non-federal judges stand for some form of election in 39 states.)

Right, but this was one of the major impediments to civil rights and social justice from the Reconstruction period through the federal enforcement of the Civil Rights Act in the 1960s.
posted by Miko at 7:00 PM on July 9, 2010 [1 favorite]


My God, can you imagine the campaigning for the Supreme Court?

Sure can!

[I live in Arizona, we've been (re-)electing Joe Arpaio for the last 18 years]
posted by hamida2242 at 8:16 PM on July 9, 2010 [1 favorite]


I'd honestly be surprised if 74% actually knew what the Electoral College was.

An additional 12% want to abolish the Electrical College.
posted by kirkaracha at 9:42 PM on July 9, 2010 [1 favorite]


Polls say all sorts of interesting things. Among the latest: Obama is/isn’t a socialist: 55/39. Polls are a lousy way to make (or back up) policy.
posted by Jahaza at 10:58 PM on July 9, 2010 [1 favorite]


People actually give Mark Penn money for his "ideas." LOL.

Further proof that in punditry and in Washington in general, you can only fail upwards.
posted by bardic at 11:08 PM on July 9, 2010


Americans are split on whether Supreme Court Justices should be elected

Well, that's too bad for half of them, because that's not the way it works here. End of story.

You can have your fucking 55mph bullshit but don't be fucking around with the important stuff.
posted by Civil_Disobedient at 4:42 AM on July 10, 2010


Yeah, electing Justices would be a very, very bad idea. We elect the president and congress, who picks and approves the Justices. That's as close as we want to get. We want the Justices to be beholden to no one, to be comfortable to make rulings that are constitutionally correct without even the glimmer of a suggestion that they are doing it for any reason except that they believe it is correct. I'm sure the vast, vast majority of judges make untainted decisions, don't get me wrong. But Justice doesn't just need to be untainted by political whims and corruption, it also has to have the appearance of untaintedness. The lifetime appointments do that.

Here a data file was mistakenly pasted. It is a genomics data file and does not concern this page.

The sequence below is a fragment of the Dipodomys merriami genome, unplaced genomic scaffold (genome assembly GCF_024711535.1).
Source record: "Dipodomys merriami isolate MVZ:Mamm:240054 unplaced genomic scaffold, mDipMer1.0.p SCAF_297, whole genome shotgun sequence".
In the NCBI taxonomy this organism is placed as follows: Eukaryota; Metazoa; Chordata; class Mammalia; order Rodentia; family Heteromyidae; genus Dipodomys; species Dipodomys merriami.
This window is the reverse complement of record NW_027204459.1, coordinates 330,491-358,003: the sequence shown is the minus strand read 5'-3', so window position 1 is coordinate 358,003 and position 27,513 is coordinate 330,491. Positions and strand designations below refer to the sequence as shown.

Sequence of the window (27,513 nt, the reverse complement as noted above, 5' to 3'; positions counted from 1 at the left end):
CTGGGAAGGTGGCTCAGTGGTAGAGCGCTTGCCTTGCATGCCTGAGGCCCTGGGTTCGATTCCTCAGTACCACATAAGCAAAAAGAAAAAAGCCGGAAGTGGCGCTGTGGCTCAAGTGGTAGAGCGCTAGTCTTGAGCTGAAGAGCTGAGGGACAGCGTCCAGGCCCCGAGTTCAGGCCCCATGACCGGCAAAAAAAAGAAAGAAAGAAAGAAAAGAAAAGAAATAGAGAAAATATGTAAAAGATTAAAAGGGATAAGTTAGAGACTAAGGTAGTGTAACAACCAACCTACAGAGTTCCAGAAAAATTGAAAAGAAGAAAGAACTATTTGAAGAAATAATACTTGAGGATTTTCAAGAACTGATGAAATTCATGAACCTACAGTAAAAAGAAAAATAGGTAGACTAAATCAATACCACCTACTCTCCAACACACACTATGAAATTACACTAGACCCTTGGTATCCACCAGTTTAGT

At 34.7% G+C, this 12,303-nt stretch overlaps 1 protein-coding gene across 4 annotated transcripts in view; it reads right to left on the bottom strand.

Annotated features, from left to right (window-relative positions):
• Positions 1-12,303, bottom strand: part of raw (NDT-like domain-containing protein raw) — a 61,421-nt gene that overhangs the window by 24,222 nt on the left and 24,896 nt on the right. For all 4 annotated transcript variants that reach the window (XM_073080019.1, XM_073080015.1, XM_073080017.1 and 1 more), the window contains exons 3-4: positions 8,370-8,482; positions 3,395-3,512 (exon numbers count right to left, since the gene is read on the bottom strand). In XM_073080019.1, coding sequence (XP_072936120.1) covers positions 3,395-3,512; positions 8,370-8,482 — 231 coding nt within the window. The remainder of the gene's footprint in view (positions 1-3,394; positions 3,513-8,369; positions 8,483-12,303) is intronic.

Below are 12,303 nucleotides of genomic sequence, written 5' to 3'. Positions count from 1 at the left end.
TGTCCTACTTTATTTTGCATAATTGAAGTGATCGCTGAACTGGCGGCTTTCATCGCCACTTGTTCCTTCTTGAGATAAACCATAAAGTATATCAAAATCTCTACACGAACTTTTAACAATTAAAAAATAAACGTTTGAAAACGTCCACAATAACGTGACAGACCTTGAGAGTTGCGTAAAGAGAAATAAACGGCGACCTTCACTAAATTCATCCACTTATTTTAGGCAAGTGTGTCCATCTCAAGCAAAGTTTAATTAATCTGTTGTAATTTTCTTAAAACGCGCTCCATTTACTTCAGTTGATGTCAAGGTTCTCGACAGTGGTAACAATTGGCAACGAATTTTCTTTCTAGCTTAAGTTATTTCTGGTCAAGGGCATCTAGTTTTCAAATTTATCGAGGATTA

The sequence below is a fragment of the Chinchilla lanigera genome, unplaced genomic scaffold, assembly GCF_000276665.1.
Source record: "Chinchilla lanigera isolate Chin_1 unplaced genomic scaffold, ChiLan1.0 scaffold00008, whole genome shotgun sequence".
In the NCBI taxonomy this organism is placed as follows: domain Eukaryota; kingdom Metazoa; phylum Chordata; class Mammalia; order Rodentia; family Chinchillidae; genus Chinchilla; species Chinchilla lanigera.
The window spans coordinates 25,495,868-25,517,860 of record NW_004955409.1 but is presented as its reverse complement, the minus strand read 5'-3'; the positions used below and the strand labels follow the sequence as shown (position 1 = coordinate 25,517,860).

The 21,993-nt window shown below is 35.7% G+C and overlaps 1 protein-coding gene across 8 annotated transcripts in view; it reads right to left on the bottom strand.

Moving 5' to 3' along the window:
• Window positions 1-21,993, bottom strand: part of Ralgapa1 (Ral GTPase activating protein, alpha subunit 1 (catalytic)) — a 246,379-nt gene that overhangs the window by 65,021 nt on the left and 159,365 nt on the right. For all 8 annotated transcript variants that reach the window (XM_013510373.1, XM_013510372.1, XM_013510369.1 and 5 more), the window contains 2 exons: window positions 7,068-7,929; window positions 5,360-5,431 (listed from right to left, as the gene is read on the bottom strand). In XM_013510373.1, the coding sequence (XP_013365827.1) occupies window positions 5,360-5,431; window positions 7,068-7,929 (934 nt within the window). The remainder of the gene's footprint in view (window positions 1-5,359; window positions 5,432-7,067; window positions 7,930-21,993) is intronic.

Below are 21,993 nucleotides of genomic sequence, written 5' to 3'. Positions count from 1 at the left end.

Hell, shit started to go downhill when we started electing Senators.
posted by gjc at 6:09 AM on July 10, 2010


Civics education. Can we? Please? For real?

Exactly. Dear People Who Think Electing SCOTUS Justices is a Good Idea: Separation of Powers and Checks and Balances: Ur Doin it Wrong.
posted by Dr. Zira at 8:38 AM on July 10, 2010


just popped in here to say, thank you for including margin of error. I do not see it often enough.
posted by d. z. wang at 9:04 AM on July 10, 2010 [1 favorite]


It seems like every news outlet these days runs a comment feed below the actual news so that 'real people' can have their say. I have to say that I was always fond of representative rather than direct democracy, but those comment feeds have made me a little bit rabid on the subject.

We do not need to elect Supreme Court Justices, since undoubtedly more than half of the people who would be voting have no more idea what they would be voting on than would a cow if we tried to get the cow to vote. And even at that, making the assumption that less than half would have any clue is generous.
posted by winna at 9:27 AM on July 10, 2010